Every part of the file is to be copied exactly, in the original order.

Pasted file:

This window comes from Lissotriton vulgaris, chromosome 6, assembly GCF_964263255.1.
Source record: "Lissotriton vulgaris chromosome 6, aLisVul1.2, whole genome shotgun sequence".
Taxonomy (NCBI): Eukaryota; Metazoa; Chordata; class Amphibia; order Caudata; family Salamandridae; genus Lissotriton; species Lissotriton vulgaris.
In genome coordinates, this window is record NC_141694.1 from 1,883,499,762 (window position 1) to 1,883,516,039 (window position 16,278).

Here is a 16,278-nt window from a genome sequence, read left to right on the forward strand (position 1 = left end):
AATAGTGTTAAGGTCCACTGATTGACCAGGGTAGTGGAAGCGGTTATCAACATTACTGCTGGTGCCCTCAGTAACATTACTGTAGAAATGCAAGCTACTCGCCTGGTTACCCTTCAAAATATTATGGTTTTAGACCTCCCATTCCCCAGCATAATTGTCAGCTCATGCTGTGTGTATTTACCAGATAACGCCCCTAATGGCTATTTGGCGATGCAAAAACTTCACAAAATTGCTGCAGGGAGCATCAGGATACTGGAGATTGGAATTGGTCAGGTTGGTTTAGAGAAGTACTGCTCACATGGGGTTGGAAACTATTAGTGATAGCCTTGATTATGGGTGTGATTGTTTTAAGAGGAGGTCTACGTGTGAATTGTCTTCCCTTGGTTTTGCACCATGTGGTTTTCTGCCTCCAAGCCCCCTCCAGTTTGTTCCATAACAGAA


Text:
This window comes from Lissotriton vulgaris, chromosome 6, assembly GCF_964263255.1.
Source record: "Lissotriton vulgaris chromosome 6, aLisVul1.2, whole genome shotgun sequence".
Taxonomy (NCBI): Eukaryota; Metazoa; Chordata; class Amphibia; order Caudata; family Salamandridae; genus Lissotriton; species Lissotriton vulgaris.
In genome coordinates, this window is record NC_141694.1 from 1,883,499,762 (window position 1) to 1,883,516,039 (window position 16,278).

Here is a 16,278-nt window from a genome sequence, read left to right on the forward strand (position 1 = left end):
AATAGTGTTAAGGTCCACTGATTGACCAGGGTAGTGGAAGCGGTTATCAACATTACTGCTGGTGCCCTCAGTAACATTACTGTAGAAATGCAAGCTACTCGCCTGGTTACCCTTCAAAATATTATGGTTTTAGACCTCCCATTCCCCAGCATAATTGTCAGCTCATGCTGTGTGTATTTACCAGATAACGCCCCTAATGGCTATTTGGCGATGCAAAAACTTCACAAAATTGCTGCAGGGAGCATCAGGATACTGGAGATTGGAATTGGTCAGGTTGGTTTAGAGAAGTACTGCTCACATGGGGTTGGAAACTATTAGTGATAGCCTTGATTATGGGTGTGATTGTTTTAAGAGGAGGTCTACGTGTGAATTGTCTTCCCTTGGTTTTGCACCATGTGGTTTTCTGCCTCCAAGCCCCCTCCAGTTTGTTCCATAACAGAA